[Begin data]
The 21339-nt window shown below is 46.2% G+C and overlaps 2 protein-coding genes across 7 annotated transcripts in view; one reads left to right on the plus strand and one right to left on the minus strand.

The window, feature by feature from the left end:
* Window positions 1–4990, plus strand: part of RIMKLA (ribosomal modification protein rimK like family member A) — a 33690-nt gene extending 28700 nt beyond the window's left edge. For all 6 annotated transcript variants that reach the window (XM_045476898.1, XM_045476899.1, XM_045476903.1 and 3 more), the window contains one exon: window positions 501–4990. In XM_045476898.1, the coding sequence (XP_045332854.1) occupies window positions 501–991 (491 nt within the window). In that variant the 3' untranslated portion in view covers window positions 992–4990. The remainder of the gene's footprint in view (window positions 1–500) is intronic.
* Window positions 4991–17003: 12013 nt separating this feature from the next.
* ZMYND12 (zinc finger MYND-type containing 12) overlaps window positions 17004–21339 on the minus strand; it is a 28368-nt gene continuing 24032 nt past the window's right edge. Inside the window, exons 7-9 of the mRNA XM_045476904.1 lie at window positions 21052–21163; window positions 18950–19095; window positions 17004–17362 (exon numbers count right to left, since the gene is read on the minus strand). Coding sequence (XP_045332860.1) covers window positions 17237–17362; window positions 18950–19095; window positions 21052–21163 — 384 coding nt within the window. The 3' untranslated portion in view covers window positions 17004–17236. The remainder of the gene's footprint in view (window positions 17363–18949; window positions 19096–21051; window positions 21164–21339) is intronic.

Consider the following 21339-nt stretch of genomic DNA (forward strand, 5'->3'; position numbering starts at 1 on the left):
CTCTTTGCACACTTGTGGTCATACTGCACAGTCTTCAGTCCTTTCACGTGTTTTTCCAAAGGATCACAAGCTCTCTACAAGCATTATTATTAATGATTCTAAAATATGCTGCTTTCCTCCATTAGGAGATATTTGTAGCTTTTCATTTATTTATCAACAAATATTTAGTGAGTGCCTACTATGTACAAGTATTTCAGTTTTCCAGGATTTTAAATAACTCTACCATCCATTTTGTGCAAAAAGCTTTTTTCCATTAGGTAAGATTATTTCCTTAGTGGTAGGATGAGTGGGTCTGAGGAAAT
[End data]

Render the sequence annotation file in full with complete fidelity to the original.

The 21339-nt window shown below is 46.2% G+C and overlaps 2 protein-coding genes across 7 annotated transcripts in view; one reads left to right on the plus strand and one right to left on the minus strand.

The window, feature by feature from the left end:
* Window positions 1–4990, plus strand: part of RIMKLA (ribosomal modification protein rimK like family member A) — a 33690-nt gene extending 28700 nt beyond the window's left edge. For all 6 annotated transcript variants that reach the window (XM_045476898.1, XM_045476899.1, XM_045476903.1 and 3 more), the window contains one exon: window positions 501–4990. In XM_045476898.1, the coding sequence (XP_045332854.1) occupies window positions 501–991 (491 nt within the window). In that variant the 3' untranslated portion in view covers window positions 992–4990. The remainder of the gene's footprint in view (window positions 1–500) is intronic.
* Window positions 4991–17003: 12013 nt separating this feature from the next.
* ZMYND12 (zinc finger MYND-type containing 12) overlaps window positions 17004–21339 on the minus strand; it is a 28368-nt gene continuing 24032 nt past the window's right edge. Inside the window, exons 7-9 of the mRNA XM_045476904.1 lie at window positions 21052–21163; window positions 18950–19095; window positions 17004–17362 (exon numbers count right to left, since the gene is read on the minus strand). Coding sequence (XP_045332860.1) covers window positions 17237–17362; window positions 18950–19095; window positions 21052–21163 — 384 coding nt within the window. The 3' untranslated portion in view covers window positions 17004–17236. The remainder of the gene's footprint in view (window positions 17363–18949; window positions 19096–21051; window positions 21164–21339) is intronic.

Consider the following 21339-nt stretch of genomic DNA (forward strand, 5'->3'; position numbering starts at 1 on the left):
CTCTTTGCACACTTGTGGTCATACTGCACAGTCTTCAGTCCTTTCACGTGTTTTTCCAAAGGATCACAAGCTCTCTACAAGCATTATTATTAATGATTCTAAAATATGCTGCTTTCCTCCATTAGGAGATATTTGTAGCTTTTCATTTATTTATCAACAAATATTTAGTGAGTGCCTACTATGTACAAGTATTTCAGTTTTCCAGGATTTTAAATAACTCTACCATCCATTTTGTGCAAAAAGCTTTTTTCCATTAGGTAAGATTATTTCCTTAGTGGTAGGATGAGTGGGTCTGAGGAAAT